There is a worsening crisis in the financing of healthcare. We are spending more money per capita and yet the number of the uninsured continues to increase. The government cannot afford to pay more for healthcare. The chance that any meaningful plan for reform that improves coverage and controls costs diminshes with each day of the presidential campaign as the candidates “dumb down” their proposals to satisfy targeted voter constituencies.
There is a growing problem with patient quality and safety. We seem content to approach these serious issues with proposals and initiatives that do little more than chip away on the margin. No one seems to want to talk about comprehensive reform — from education to the way we organize and manage hospitals and deliver care. Anything less than this type of comprehensive reform will not produce sustainable change.
Recent congressional votes on reimbursement notwithstanding, it seems that many physicians seem more passionate about money issues than taking the lead nationally in improving quality and patient safety.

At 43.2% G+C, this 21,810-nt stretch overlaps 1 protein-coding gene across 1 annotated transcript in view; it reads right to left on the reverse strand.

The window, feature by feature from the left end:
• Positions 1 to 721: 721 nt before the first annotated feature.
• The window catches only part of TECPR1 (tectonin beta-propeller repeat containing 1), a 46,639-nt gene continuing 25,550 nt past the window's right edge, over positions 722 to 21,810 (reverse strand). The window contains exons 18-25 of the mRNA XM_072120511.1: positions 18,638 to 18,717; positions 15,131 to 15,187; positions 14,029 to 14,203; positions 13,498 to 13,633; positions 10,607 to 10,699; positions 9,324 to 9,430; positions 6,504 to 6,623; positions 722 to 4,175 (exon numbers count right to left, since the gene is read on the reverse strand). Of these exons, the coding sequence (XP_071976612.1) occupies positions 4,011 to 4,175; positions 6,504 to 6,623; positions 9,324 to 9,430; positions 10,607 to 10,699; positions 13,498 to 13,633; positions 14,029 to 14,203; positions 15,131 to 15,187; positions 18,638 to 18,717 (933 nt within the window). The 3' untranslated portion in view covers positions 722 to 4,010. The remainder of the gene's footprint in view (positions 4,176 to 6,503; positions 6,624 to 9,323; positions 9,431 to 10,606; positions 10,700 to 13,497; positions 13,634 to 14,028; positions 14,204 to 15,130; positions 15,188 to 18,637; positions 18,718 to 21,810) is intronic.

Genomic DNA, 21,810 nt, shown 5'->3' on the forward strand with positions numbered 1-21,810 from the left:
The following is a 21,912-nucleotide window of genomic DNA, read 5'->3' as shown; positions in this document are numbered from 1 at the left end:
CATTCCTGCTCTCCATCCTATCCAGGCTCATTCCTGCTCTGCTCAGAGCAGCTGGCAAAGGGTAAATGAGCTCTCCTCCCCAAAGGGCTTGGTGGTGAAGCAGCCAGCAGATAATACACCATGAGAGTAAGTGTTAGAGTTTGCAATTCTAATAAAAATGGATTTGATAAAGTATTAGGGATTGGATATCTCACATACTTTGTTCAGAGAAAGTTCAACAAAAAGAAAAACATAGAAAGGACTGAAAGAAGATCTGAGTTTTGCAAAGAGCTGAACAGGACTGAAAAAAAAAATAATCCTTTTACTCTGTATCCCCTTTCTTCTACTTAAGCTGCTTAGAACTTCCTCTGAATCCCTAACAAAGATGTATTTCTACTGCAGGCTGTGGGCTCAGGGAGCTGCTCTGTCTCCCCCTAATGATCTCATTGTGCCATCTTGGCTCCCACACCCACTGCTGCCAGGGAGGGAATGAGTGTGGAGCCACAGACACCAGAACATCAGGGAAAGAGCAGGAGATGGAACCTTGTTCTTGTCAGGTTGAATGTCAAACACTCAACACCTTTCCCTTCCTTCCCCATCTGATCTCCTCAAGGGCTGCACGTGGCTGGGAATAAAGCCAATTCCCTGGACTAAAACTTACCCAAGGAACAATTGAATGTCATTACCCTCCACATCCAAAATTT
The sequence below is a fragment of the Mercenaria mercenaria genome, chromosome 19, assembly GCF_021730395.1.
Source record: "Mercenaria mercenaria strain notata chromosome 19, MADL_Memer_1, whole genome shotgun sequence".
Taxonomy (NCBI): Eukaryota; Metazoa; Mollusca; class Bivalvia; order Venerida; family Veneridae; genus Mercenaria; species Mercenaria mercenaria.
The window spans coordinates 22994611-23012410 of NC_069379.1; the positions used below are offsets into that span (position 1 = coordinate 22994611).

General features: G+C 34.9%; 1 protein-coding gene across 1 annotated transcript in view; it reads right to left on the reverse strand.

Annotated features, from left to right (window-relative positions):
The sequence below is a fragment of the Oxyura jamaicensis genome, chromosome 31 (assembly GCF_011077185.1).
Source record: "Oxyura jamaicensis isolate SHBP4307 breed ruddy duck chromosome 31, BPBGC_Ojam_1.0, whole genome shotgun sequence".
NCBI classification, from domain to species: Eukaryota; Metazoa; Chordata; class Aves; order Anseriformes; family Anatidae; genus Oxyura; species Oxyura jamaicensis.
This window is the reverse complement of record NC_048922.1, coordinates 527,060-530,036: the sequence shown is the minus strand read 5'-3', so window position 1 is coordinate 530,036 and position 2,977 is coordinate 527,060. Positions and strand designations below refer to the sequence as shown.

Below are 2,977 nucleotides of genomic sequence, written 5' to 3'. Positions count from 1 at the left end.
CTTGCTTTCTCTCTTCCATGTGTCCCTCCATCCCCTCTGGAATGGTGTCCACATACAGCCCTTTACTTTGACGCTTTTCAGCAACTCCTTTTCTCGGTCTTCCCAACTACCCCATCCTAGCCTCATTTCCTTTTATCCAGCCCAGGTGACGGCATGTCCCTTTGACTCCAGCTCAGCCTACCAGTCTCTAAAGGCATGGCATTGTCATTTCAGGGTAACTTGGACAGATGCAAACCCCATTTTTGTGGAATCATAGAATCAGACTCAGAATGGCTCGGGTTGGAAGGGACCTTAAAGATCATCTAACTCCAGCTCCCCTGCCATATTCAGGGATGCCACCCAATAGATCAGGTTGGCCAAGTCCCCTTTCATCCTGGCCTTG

“Our employees are our most important asset,” is an oft repeated maxim in the healthcare services industry, typically in annual reports. Yet healthcare workers are more likely to be hurt on the job than the 100,000 worldwide employees of Alcoa who are working in loud, clanking steel mills around vats of molten steel, according to former Treasury Secretary and former Alcoa CEO Paul O’Neill.
A noted economist once said that a crisis is a terrible thing to waste. How true.